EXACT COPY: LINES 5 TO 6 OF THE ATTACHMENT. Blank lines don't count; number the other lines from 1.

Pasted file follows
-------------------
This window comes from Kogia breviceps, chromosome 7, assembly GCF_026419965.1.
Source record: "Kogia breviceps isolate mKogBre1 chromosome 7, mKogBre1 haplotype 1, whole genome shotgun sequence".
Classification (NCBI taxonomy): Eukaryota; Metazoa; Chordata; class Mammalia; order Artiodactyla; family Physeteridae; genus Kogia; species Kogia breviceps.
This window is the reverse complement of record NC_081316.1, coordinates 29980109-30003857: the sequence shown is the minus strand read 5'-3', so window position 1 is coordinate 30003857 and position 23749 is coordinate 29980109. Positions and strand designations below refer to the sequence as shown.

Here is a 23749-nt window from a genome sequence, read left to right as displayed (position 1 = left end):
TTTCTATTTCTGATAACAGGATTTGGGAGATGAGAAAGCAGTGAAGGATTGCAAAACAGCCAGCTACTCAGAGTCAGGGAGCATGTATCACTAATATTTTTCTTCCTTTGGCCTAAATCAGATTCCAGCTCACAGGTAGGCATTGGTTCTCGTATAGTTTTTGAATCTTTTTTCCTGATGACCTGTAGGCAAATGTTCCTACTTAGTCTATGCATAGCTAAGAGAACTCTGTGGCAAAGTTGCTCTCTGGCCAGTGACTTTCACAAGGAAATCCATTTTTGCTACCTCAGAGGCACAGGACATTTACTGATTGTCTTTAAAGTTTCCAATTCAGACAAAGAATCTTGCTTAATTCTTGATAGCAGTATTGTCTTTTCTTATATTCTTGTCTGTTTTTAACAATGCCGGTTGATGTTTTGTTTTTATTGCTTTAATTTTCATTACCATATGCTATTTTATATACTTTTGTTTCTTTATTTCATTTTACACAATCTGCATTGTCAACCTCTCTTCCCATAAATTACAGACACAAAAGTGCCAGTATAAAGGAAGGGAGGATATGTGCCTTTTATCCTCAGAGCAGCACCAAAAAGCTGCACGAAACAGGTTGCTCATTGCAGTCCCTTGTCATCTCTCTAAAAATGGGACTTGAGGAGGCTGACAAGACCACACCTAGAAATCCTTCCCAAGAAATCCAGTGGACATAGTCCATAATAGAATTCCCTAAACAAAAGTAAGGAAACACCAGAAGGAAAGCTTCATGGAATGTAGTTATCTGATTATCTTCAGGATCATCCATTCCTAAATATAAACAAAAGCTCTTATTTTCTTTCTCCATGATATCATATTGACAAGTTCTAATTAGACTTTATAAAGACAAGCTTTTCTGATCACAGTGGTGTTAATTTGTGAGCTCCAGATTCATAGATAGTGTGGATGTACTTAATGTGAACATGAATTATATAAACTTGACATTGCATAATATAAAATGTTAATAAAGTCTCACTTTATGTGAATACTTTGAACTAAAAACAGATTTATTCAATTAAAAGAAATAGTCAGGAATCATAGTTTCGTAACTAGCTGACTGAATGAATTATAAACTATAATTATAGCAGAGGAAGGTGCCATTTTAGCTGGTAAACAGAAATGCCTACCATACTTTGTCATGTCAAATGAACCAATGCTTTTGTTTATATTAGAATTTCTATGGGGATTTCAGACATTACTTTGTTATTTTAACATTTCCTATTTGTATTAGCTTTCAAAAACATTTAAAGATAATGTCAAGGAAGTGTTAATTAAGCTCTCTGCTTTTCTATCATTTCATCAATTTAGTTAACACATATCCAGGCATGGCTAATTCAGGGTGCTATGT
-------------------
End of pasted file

Here is a 23749-nt window from a genome sequence, read left to right as displayed (position 1 = left end):
TTTCTATTTCTGATAACAGGATTTGGGAGATGAGAAAGCAGTGAAGGATTGCAAAACAGCCAGCTACTCAGAGTCAGGGAGCATGTATCACTAATATTTTTCTTCCTTTGGCCTAAATCAGATTCCAGCTCACAGGTAGGCATTGGTTCTCGTATAGTTTTTGAATCTTTTTTCCTGATGACCTGTAGGCAAATGTTCCTACTTAGTCTATGCATAGCTAAGAGAACTCTGTGGCAAAGTTGCTCTCTGGCCAGTGACTTTCACAAGGAAATCCATTTTTGCTACCTCAGAGGCACAGGACATTTACTGATTGTCTTTAAAGTTTCCAATTCAGACAAAGAATCTTGCTTAATTCTTGATAGCAGTATTGTCTTTTCTTATATTCTTGTCTGTTTTTAACAATGCCGGTTGATGTTTTGTTTTTATTGCTTTAATTTTCATTACCATATGCTATTTTATATACTTTTGTTTCTTTATTTCATTTTACACAATCTGCATTGTCAACCTCTCTTCCCATAAATTACAGACACAAAAGTGCCAGTATAAAGGAAGGGAGGATATGTGCCTTTTATCCTCAGAGCAGCACCAAAAAGCTGCACGAAACAGGTTGCTCATTGCAGTCCCTTGTCATCTCTCTAAAAATGGGACTTGAGGAGGCTGACAAGACCACACCTAGAAATCCTTCCCAAGAAATCCAGTGGACATAGTCCATAATAGAATTCCCTAAACAAAAGTAAGGAAACACCAGAAGGAAAGCTTCATGGAATGTAGTTATCTGATTATCTTCAGGATCATCCATTCCTAAATATAAACAAAAGCTCTTATTTTCTTTCTCCATGATATCATATTGACAAGTTCTAATTAGACTTTATAAAGACAAGCTTTTCTGATCACAGTGGTGTTAATTTGTGAGCTCCAGATTCATAGATAGTGTGGATGTACTTAATGTGAACATGAATTATATAAACTTGACATTGCATAATATAAAATGTTAATAAAGTCTCACTTTATGTGAATACTTTGAACTAAAAACAGATTTATTCAATTAAAAGAAATAGTCAGGAATCATAGTTTCGTAACTAGCTGACTGAATGAATTATAAACTATAATTATAGCAGAGGAAGGTGCCATTTTAGCTGGTAAACAGAAATGCCTACCATACTTTGTCATGTCAAATGAACCAATGCTTTTGTTTATATTAGAATTTCTATGGGGATTTCAGACATTACTTTGTTATTTTAACATTTCCTATTTGTATTAGCTTTCAAAAACATTTAAAGATAATGTCAAGGAAGTGTTAATTAAGCTCTCTGCTTTTCTATCATTTCATCAATTTAGTTAACACATATCCAGGCATGGCTAATTCAGGGTGCTATGT